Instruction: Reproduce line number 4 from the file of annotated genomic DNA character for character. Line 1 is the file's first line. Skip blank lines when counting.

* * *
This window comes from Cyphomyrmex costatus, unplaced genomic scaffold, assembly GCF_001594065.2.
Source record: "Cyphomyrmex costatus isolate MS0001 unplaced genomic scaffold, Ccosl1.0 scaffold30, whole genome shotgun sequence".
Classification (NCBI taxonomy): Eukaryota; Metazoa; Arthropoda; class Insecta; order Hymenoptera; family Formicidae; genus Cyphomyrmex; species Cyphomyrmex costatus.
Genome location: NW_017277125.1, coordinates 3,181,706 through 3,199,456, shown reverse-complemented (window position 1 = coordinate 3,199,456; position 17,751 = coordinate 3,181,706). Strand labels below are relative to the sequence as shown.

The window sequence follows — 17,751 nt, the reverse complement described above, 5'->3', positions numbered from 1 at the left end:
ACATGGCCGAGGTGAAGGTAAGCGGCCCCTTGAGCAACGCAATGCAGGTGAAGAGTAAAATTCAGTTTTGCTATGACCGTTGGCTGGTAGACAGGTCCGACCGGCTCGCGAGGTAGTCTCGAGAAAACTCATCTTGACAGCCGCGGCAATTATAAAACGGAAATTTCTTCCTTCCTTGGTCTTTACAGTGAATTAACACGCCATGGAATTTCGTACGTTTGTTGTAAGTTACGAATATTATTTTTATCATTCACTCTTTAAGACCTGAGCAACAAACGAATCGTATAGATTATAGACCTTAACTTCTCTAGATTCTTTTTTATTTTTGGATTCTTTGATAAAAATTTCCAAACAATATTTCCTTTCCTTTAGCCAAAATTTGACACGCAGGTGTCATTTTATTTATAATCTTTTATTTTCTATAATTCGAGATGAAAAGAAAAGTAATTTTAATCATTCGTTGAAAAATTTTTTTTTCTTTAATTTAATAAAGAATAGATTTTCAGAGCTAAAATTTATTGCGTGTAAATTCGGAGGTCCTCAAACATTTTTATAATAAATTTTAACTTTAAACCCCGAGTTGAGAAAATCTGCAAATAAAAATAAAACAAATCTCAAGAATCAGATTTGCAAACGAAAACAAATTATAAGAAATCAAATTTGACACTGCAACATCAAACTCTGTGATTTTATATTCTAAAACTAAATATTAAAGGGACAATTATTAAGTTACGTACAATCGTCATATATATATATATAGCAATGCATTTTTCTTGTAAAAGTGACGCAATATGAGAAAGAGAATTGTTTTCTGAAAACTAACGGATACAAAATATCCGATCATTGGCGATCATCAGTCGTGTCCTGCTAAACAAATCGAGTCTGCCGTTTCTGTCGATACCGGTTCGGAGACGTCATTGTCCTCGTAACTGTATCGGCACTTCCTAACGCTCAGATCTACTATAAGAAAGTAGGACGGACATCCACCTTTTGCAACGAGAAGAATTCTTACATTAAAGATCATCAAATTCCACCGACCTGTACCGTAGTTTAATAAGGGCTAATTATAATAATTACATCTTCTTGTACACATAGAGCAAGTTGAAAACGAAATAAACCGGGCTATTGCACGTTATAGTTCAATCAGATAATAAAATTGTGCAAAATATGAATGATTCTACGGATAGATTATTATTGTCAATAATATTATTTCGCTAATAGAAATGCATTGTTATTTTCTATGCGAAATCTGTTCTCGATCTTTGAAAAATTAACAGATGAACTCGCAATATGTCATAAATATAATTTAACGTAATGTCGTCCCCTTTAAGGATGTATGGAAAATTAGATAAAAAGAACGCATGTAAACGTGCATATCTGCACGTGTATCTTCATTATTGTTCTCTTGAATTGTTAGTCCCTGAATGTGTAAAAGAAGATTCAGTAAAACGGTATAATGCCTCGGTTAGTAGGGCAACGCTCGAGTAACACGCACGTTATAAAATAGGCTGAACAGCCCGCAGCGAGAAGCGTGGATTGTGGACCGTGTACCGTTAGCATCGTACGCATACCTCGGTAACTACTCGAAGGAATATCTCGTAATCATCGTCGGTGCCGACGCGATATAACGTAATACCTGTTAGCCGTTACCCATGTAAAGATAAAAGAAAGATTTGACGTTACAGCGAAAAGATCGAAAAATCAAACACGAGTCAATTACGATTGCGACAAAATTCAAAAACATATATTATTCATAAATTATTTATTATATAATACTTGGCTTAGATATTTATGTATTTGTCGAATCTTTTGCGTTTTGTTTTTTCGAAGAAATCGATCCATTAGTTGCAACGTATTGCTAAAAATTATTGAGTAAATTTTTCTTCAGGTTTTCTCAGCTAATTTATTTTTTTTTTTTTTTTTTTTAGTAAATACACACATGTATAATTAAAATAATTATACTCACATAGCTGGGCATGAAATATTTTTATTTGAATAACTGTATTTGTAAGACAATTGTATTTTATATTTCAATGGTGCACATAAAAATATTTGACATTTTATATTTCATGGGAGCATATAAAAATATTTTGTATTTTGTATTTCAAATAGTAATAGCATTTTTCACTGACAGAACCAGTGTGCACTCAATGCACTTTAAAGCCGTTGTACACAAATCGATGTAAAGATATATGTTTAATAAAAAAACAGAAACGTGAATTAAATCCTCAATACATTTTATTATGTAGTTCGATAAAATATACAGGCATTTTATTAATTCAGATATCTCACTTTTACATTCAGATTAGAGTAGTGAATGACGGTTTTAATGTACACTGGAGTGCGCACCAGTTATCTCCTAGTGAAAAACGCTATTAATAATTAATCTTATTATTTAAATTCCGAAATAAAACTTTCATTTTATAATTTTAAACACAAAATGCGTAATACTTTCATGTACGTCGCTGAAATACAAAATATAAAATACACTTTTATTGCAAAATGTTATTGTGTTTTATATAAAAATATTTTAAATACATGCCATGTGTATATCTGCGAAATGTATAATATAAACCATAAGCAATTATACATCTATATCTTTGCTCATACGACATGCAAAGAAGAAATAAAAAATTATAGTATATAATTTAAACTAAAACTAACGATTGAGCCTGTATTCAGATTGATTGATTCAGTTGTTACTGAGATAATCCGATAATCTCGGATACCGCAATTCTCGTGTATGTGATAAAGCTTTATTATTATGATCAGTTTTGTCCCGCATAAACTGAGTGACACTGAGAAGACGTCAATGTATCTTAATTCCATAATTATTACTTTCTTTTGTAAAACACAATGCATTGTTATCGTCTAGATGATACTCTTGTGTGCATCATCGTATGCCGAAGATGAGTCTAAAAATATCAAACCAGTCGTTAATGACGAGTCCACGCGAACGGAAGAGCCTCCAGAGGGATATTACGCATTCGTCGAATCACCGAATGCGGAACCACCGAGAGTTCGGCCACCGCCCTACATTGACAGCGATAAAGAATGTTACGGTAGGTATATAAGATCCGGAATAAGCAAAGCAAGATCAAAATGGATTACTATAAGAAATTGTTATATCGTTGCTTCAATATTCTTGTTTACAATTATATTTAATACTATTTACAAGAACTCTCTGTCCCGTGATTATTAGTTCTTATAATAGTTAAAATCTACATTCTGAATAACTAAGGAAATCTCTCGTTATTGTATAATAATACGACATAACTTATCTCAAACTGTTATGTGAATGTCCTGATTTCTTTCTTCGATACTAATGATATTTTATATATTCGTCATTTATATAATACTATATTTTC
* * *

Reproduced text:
Genome location: NW_017277125.1, coordinates 3,181,706 through 3,199,456, shown reverse-complemented (window position 1 = coordinate 3,199,456; position 17,751 = coordinate 3,181,706). Strand labels below are relative to the sequence as shown.